Gore's got a brand-new deal
Al Gore is done begging, and back to bargaining.
The afternoon after making his big-picture plea for patience to the American people, Gore came out for reporters Tuesday with a new angle, courtesy of the new Bush legal team: My plan for the contest takes nine days. Theirs takes forever.
"This morning, we have proposed to the court in Tallahassee a plan to have all the ballots counted in seven days, starting tomorrow morning, and to have the court proceedings fully completed one or two days after that," Gore said. And then he said it again.
"Let me repeat the essence of our proposal today: Seven days, starting tomorrow, for a full and accurate count of all the votes."
The idea, of course was to light up the eyes of all the voters (and reporters) who were just resigning themselves to the glum idea that Gore was going to fight his contest of Sunday's certification to the very last day (December 12, with an option on January 20) and the very last lawyer.
"Unfortunately, just about an hour ago, Governor Bush's lawyers rejected this proposal," Gore continued. "Instead, they have proposed two weeks of additional court proceedings and additional hearings, right up to the Dec. 12 deadline for seating electors.... I believe this is a time to count every vote and not to run out the clock."
Bush communications director Karen Hughes was out within the hour with a typically clenched-teeth response about deadlines passed and recounts undergone (and got caught in a nasty semantic trap about why they weren't calling Bush "president-elect" yet), though she needn't have bothered -- the Bush lawyers in question had already prepared us for their rejection Tuesday morning. Barry Richard, Bush's version of David Boies, explained that Gore was dragging them into this contest at a very late date, having already gotten the Florida Supremes to delay certification by 11 days. And they certainly weren't going to wait around for a hand count in Miami-Dade that has already missed two deadlines, and wasn't necessary in the first place.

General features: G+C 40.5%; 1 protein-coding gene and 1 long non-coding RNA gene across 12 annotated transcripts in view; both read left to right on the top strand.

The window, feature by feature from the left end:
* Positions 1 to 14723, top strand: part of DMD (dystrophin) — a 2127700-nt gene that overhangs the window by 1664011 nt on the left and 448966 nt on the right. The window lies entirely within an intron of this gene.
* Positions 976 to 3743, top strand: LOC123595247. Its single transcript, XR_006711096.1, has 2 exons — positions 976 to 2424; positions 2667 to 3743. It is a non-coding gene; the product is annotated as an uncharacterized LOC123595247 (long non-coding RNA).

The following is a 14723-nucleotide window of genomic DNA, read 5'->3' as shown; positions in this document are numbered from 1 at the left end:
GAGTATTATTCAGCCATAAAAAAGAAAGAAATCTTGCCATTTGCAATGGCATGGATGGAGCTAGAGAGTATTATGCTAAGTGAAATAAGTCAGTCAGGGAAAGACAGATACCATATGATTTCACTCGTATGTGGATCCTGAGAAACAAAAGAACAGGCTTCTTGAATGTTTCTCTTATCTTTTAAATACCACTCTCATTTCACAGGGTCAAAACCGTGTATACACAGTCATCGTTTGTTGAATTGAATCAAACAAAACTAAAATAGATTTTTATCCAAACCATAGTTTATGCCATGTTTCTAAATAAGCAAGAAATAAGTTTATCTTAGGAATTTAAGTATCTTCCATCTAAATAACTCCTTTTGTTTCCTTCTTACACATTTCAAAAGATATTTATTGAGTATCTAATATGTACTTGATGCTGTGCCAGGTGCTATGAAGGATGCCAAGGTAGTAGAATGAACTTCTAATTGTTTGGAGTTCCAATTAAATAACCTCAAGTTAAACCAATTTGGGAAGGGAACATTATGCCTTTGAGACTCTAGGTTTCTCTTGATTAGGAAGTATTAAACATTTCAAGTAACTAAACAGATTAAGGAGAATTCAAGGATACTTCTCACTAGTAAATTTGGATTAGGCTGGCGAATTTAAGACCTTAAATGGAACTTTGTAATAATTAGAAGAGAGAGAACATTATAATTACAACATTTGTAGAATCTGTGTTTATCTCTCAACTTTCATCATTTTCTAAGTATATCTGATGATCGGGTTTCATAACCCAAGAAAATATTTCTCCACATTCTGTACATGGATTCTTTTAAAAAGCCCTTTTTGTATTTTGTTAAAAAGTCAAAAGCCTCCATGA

But the words of a desperate candidate -- and the image of a stack of 10,000 ballots untouched by human hands -- tend to overshadow the words of a lawyer and an angry spinner, and suddenly Gore has another deal in the air that Americans may understandably find attractive. Another deal that Bush will turn down. But not in person.
Gore certainly needed to turn the tables somehow. Tuesday saw a rash of newly released polls declaring that in the wake of Sunday's certification, a growing majority of Americans thought Bush was president-elect and Gore should concede. (How many just want to concede was tricky to separate out.) A third of Gore's own supporters said they shared that view.
But when asked about those numbers, the Gore who Monday night thanked the American people "for taking the time to listen" didn't sound like he had anything to plead for anymore.
"Well, I said during the election to many of you that I didn't think the polls mattered. And on Election Day, sure enough, contrary to the polls, Joe Lieberman and I carried the popular vote nationally by 300,000 votes," Gore segued, while making a mental note to give that reporter a ton of access. "I'm quite sure that the polls don't matter in this, because it's a legal question."
And then, having just come out of a lunch with Treasury Secretary Larry Summers, Gore got in a quick comparative dig at his loudly transitioning opponent. Asked if he offered Summers a carryover job in a Gore administration, the veep demurred. "I personally do not feel it is appropriate to announce the names of Cabinet members or to formally offer positions," he said.
"We spent most of the time talking about economic policy."
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